Claiming Social Security

Written By: A. Suzanne Robertson, CFP®

Over the past two weeks in this space, Matt Jaskolka talked about withdrawal strategies to help you maximize the tax benefits and longevity of your retirement savings.  If you haven’t read his posts, I strongly encourage you to do so.  His and the rest of the Carlson team’s previous posts can be found on the Carlson Financial website in Carl’s Corner here.  This week, we are discussing when to claim your Social Security to help ensure you start your benefits when it’s right for you and your family.  This is a decision that will affect you and the people that depend on you for the rest of your life and potentially theirs.  It certainly shouldn’t be taken lightly, and the factors to consider can be very complex.  This post will introduce some of the questions you should be able to answer before making your decision.

Workers and their spouses can start collecting Social Security as early as age 62.  The monthly benefit, however, is discounted for each month they claim prior to Full Retirement Age (FRA) and will stay discounted for life.  On the other hand, Social Security benefits are increased 2/3 of 1% for each month a worker waits to claim after their FRA.  The calculation can become complicated,  so when talking to clients, I like to start conversations about Social Security by asking if they have established a log-in at, and acquired a copy of their Social Security benefits statement. 

Full Retirement Age (FRA)
Year of BirthFull Retirement Age
1937 and Earlier65
193865 and 2 months
193965 and 4 months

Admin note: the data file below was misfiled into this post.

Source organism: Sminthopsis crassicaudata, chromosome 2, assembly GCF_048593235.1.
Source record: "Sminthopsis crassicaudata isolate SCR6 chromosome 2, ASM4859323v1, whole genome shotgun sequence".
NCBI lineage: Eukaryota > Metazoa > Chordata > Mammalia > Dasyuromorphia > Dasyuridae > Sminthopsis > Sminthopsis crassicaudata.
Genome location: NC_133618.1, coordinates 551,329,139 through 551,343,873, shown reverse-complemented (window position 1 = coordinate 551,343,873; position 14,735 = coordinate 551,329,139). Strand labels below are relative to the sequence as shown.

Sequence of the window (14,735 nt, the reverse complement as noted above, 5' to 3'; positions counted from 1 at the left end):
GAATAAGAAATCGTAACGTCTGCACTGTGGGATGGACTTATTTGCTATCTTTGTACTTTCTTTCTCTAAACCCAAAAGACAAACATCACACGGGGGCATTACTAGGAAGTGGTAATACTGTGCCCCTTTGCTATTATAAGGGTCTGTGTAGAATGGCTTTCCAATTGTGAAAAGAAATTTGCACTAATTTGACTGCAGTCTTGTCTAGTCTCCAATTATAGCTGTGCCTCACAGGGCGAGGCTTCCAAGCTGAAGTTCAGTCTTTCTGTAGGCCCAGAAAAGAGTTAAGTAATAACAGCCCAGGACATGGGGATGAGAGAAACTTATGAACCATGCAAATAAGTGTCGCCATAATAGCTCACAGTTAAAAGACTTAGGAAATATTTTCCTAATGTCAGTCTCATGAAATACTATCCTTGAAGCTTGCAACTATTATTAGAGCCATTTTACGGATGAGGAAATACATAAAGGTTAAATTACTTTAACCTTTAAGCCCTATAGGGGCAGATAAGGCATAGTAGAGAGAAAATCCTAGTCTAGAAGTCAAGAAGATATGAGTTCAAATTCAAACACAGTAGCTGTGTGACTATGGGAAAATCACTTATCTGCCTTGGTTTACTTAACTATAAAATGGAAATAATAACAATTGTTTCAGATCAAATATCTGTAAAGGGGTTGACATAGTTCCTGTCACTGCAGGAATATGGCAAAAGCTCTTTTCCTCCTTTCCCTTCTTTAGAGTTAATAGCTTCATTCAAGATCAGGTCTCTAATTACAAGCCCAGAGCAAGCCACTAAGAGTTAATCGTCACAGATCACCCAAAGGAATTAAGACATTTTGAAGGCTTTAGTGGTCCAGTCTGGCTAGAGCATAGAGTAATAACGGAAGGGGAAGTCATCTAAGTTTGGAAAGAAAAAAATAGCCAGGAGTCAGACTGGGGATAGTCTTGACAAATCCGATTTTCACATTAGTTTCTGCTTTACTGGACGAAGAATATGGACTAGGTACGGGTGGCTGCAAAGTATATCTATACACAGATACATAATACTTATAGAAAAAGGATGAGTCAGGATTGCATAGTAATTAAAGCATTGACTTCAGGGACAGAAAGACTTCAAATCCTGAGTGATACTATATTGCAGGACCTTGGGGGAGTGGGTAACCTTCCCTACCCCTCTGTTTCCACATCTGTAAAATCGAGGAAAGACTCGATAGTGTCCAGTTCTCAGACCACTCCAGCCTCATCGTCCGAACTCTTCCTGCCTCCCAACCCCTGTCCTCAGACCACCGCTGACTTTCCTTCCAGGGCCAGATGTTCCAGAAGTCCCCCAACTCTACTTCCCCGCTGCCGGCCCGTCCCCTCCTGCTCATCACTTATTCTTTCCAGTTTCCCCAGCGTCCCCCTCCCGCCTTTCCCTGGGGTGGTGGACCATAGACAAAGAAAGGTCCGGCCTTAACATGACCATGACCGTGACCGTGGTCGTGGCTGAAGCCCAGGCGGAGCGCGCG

194065 and 6 months
194165 and 8 months
194265 and 10 months
1943 – 195466
195566 and 2 months
195666 and 4 months
195766 and 6 months
195866 and 8 months
195966 and 10 months
1960 and later67

Among other things, current Social Security benefits statements reflect your FRA, total credits earned toward Social Security, and a graph showing what your benefit will be based on when you start claiming from age 62 through age 70.  There is no advantage to waiting past age 70, as this is when your benefit will have reached its maximum. 

Once you look at your statement, and can clearly see how much higher your benefit will be by waiting to age 70, it’s easy to think waiting is the way to go.   And, in fact, I’ve seen a lot of advisors automatically default to that.  After all, for every year you wait to claim past your FRA, you will receive an additional 8% in benefits.  Presuming your FRA is age 67, and your monthly benefit is estimated at $2,000 per month, waiting to age 70 will get you an extra 24% or $480 per month for the rest of your life.  If you claim at age 62 however, your benefit would only be $1,400 per month.   I don’t know about you, but I’m thinking it would be much nicer to live off $30,000 per year than it would be to live off $17,000.   To do this, however, means 8 years of collecting nothing.  Using our illustration of $1,400 per month, multiplied by 96 months, that’s $134,400.  At $1,080 additional per month, it would take nearly 125 months, or over 10 years before I collect that amount.  By that point, I’m 80 years old and I haven’t factored in interest or potential investment returns for the $134,400 in assets I had to liquidate to generate the $1,400 per month I would have received from Social Security.  The higher the returns I’m able to generate by keeping it invested, the longer it would take for me to reach a break-even point.  More and more, we’re starting to see an advantage to claiming earlier.